The Literary Dictatorship

As dystopia becomes a rising trend in Hollywood, more and more novels have been reduced to cut-and-paste plots and predictable characters for the benefit of the screen. As a result, the messages and ideas behind the dystopia novel are being forgotten. Stories about the looming threats of the future, the unknown, and the inevitable demise of our current way of life are so overdone that we have become desensitized to their shock-value. It’s time that we took a look at the inspiration behind today’s pop-culture and its many real life implications. Modern classics are the most underrated; too old to keep up with the endless stream of new novels and too young to be allowed into the “classic literature” club. Stories like The Handmaid’s Tale, Brave New World and even 1984 often get overlooked, but that doesn’t mean they should be forgotten.

Swedish cover of 1984, design by Olle Eksell
Swedish cover of 1984, design by Olle Eksell

1984, George Orwell

Perhaps the most quoted book on this list, 1984 is often regarded the father of modern dystopian novels– or should I say, their Big Brother. It follows the life of Winston, a fat, antisocial nobody living in Airstrip One (formerly the UK), a province of Oceania. There are no countries: only three super-states that are in a constant state of war. Winston’s job is to rewrite the past in the name of the collective good. It’s not a glamorous future. “Big Brother”, the leader of Oceania, who rules the superpower through his zealous cult and terrifying “Thought Police”. Although this book can be challenging at times (Winston’s stream of consciousness can become tangled and confusing), powering through is well worth it. Winston’s world is both a relic of the communist past and a snapshot of our reality, where every moment of every day is watched and recorded. People disappear and are then erased from history. You’re not even safe within your own mind; neighbors, secret police, and even your own children will turn against those who commit thought crime. Love is outlawed, and Big Brother is the figurehead smiling benevolently down at the chaos. In this future, dominance comes from fear and fear alone, and those who shudder at the thought of the NSA will understand that better than anyone. Orwell’s world will make you smile with the twistedness of it, from the names of the Ministries–the Ministry of Peace perpetuates war, the Ministry of Love tortures dissenters, the Ministry of Plenty rations goods and the Ministry of Truth controls censorship–to the harrowing and heartbreaking twist at the end. Still relevant in a post-Soviet world, 1984 will make you dread the future and reconsider our collective past like no other.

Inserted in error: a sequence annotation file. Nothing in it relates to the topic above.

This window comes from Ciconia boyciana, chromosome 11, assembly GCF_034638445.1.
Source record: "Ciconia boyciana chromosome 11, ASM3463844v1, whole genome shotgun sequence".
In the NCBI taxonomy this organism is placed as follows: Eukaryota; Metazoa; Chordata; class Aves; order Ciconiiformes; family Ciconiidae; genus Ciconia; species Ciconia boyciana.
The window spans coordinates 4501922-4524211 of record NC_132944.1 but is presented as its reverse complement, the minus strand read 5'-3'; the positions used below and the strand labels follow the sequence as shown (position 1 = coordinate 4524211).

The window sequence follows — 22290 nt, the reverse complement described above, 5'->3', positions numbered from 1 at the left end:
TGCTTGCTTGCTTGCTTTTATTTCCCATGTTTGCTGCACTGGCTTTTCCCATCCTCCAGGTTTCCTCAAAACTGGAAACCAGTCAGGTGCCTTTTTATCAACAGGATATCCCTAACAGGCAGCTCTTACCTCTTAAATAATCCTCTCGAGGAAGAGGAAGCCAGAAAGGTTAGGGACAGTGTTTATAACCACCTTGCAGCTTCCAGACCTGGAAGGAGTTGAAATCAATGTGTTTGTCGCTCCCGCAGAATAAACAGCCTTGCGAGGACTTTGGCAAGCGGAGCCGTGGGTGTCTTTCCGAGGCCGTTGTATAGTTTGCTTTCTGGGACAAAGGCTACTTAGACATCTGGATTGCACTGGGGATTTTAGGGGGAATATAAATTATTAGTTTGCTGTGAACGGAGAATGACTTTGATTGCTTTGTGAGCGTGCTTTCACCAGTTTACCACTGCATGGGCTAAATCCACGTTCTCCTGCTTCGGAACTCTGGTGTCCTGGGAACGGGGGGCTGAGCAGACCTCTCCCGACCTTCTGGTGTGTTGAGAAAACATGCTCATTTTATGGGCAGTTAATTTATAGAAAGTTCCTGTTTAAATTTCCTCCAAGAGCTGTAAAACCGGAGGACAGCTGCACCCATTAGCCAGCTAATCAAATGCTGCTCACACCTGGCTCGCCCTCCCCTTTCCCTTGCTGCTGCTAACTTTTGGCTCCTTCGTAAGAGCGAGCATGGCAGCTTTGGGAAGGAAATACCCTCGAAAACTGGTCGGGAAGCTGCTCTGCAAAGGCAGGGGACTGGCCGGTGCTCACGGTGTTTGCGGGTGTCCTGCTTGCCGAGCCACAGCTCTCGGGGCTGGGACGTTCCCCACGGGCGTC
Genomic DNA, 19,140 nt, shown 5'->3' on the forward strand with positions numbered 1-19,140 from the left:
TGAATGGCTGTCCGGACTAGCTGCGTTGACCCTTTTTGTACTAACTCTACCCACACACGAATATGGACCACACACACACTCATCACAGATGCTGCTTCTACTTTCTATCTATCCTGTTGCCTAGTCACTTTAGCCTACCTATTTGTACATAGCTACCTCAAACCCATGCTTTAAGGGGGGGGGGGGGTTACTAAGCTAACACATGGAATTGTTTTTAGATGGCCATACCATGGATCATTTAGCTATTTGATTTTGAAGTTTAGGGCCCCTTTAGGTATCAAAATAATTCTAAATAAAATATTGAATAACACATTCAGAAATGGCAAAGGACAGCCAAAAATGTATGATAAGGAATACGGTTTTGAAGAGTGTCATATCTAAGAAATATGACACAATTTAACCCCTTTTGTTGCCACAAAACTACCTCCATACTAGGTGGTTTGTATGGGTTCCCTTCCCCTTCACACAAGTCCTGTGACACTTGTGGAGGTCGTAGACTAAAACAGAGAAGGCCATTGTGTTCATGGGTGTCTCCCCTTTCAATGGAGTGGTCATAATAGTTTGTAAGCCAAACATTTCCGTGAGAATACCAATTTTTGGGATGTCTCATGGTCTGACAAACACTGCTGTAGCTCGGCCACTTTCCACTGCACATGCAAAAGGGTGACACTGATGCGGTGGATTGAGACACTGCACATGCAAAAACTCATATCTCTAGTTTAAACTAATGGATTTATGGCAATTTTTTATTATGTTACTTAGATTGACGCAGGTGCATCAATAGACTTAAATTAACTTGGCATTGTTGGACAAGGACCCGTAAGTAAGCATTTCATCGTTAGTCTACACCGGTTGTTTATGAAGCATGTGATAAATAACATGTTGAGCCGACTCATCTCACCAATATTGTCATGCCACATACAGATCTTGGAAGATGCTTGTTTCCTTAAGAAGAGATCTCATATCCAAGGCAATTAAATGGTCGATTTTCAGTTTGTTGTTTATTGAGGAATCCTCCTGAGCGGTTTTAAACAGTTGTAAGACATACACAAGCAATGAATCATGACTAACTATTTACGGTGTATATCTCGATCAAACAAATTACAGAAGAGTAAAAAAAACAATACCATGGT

Brave New World Cover
Brave New World Cover

Brave New World, Aldous Huxley